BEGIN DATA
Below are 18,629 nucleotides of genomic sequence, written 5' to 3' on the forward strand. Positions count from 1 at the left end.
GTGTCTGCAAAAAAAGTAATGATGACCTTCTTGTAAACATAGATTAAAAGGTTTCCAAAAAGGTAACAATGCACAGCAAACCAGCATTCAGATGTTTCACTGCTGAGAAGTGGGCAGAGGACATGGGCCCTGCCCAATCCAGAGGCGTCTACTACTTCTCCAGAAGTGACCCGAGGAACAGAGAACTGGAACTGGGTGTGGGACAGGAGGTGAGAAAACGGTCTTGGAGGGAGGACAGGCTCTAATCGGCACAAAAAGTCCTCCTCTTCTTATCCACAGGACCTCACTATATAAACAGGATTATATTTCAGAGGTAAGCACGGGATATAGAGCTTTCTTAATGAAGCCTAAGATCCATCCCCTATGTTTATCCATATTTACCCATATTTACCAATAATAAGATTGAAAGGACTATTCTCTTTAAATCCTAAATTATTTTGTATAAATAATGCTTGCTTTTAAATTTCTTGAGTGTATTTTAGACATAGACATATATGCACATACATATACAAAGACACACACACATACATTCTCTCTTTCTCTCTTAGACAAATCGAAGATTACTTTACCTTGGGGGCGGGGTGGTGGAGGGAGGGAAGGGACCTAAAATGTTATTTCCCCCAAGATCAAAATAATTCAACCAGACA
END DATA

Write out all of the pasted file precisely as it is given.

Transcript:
Below are 18,629 nucleotides of genomic sequence, written 5' to 3' on the forward strand. Positions count from 1 at the left end.
GTGTCTGCAAAAAAAGTAATGATGACCTTCTTGTAAACATAGATTAAAAGGTTTCCAAAAAGGTAACAATGCACAGCAAACCAGCATTCAGATGTTTCACTGCTGAGAAGTGGGCAGAGGACATGGGCCCTGCCCAATCCAGAGGCGTCTACTACTTCTCCAGAAGTGACCCGAGGAACAGAGAACTGGAACTGGGTGTGGGACAGGAGGTGAGAAAACGGTCTTGGAGGGAGGACAGGCTCTAATCGGCACAAAAAGTCCTCCTCTTCTTATCCACAGGACCTCACTATATAAACAGGATTATATTTCAGAGGTAAGCACGGGATATAGAGCTTTCTTAATGAAGCCTAAGATCCATCCCCTATGTTTATCCATATTTACCCATATTTACCAATAATAAGATTGAAAGGACTATTCTCTTTAAATCCTAAATTATTTTGTATAAATAATGCTTGCTTTTAAATTTCTTGAGTGTATTTTAGACATAGACATATATGCACATACATATACAAAGACACACACACATACATTCTCTCTTTCTCTCTTAGACAAATCGAAGATTACTTTACCTTGGGGGCGGGGTGGTGGAGGGAGGGAAGGGACCTAAAATGTTATTTCCCCCAAGATCAAAATAATTCAACCAGACA